Transgenic plants expressing two transgenes encoding thioesterases having preference for acyl substrates of differing lengths of medium chain fatty acids may be generated by methods well-known in the art.

Thus, plant thioesterases can be obtained from a variety of sources. Plants producing significant quantities of medium-chain fatty acids are the preferred sources of DNA sequences encoding medium-chain preferring plant thioesterases. For example, several species in the genus Cuphea accumulate triglycerides containing medium-chain fatty acids in their seeds, e.g., procumbens, lutea, hookeriana, hyssopifolia, wrightii and inflata. In addition, elm (Ulmus americana) has been shown to contain significant medium chain fatty acids. Further, members of the Lauraceae family: e.g., Pisa (Actinodophne hookeri), Sweet Bay (Laurus nobilis), and California Bay (Umbellularia californica) produce seeds having medium chain fatty acids. Additional sources include, Myristicaceae, Simarubaceae, Vochysiaceae, and Salvadoraceae, and rainforest species of Erisma, Picramnia and Virola, which have been reported to accumulate C14 fatty acids. Some examples of plants harboring medium chain-preferring thioesterases and their preferred substrate are shown in Table 1.

TABLE 1
Thioesterases and the substrates thereof
Chain length of
thioesterase
substrate Exemplary sources of thioesterase
C8 Cuphea hookeriana, Cuphea palustris
C10 Cuphea hookeriana, Ulmus americana
C12 Umbellularia californica

Other plants may also be sources of desirable thioesterases which have preferences for particular fatty acyl chain lengths. Such additional plant thioesterases may be identified by analyzing the triacylglyceride composition of various plant oils. The presence of a specific thioesterase may be confirmed by assays using the appropriate acyl-ACP substrate. For example, an assay a for C10-preferring acyl-ACP thioesterase, is described in WO 91/16421 and may be used for such an analysis.

Plant expression constructs containing a DNA sequence encoding a plant thioesterase of interest may be used in a wide variety of plants, in particular, plants employed in the production of vegetable oils for edible and industrial uses. Preferred plants are oilseed crops including, but are not limited to, rapeseed (canola and high erucic acid varieties), sunflower, safflower, cotton, Cuphea, soybean, peanut, coconut and oil palms, and corn.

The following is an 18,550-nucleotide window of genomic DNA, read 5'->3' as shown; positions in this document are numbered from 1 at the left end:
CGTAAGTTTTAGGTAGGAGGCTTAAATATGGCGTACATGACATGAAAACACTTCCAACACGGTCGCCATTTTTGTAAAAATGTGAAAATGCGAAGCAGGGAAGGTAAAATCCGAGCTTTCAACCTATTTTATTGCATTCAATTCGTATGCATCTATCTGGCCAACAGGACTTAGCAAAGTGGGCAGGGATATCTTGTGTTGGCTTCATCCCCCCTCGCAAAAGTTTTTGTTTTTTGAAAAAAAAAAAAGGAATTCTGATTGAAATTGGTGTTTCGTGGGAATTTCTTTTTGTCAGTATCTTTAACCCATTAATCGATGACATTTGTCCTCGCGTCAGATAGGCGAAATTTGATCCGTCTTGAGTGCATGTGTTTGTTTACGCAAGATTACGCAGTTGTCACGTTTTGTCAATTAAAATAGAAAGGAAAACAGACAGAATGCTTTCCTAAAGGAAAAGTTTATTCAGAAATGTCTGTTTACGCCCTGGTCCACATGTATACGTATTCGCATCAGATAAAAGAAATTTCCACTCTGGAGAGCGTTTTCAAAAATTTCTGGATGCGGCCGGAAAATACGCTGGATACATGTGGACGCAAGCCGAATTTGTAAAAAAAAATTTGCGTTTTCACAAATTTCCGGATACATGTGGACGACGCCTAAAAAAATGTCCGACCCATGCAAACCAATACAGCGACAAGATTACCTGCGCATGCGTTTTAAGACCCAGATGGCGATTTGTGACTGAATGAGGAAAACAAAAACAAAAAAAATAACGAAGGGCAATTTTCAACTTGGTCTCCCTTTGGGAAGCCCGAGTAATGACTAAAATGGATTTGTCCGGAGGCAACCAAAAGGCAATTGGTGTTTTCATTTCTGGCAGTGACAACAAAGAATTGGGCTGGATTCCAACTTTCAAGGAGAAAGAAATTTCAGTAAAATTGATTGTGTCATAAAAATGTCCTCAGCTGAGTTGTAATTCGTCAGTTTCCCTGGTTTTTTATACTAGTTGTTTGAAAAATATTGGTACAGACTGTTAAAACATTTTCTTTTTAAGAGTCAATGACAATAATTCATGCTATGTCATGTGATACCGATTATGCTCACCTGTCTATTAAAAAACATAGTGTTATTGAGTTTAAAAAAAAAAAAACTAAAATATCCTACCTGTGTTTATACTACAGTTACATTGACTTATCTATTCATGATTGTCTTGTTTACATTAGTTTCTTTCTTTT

Expression constructs, for which the host cell is a plant cell, will include regulatory regions (e.g., promoters and termination regions) that are functional in plants. Thus, the open reading frame (ORF) encoding the protein to be expressed in the resulting transgenic plant is joined at its 5′ end to a transcription initiation regulatory region or promoter, such as the promoter found in the native gene. Numerous other transcription initiation regions are available which provide for a wide variety of constitutive or inducible transcription of the structural gene functions. Among transcriptional initiation regions used for plants are such regions associated with the structural genes such as for CaMV 35S and nopaline and mannopine synthases, or with napin, ACP promoters and the like. The transcription/translation initiation regions corresponding to such structural genes are found immediately 5′ upstream to the respective start codons. If a particular promoter is desired, such as a promoter native to the plant host of interest or a modified promoter, i.e., having transcription initiation regions derived from one gene source and translation initiation regions derived from a different gene source, including the sequence encoding the plant thioesterase of interest, or enhanced promoters, such as double 35S CaMV promoters, the sequences may be joined together using standard techniques. For most applications desiring the expression of medium-chain thioesterases in plants, the use of seed specific promoters are preferred. Further, depending on the method for introducing the recombinant constructs into the host cell, further components in the expression construct may be required. For example, DNA encoding a selection marker for transformant cells may be included in the expression construct. Thus, the construct may provide for resistance to a cytotoxic agent (e.g. antibiotic, heavy metal, toxin, etc.), complementation providing prototrophy to an auxotrophic host, viral immunity or the like. Depending upon the number of different host species the expression construct or components thereof are introduced, one or more markers may be employed, where different conditions for selection are used for the different hosts.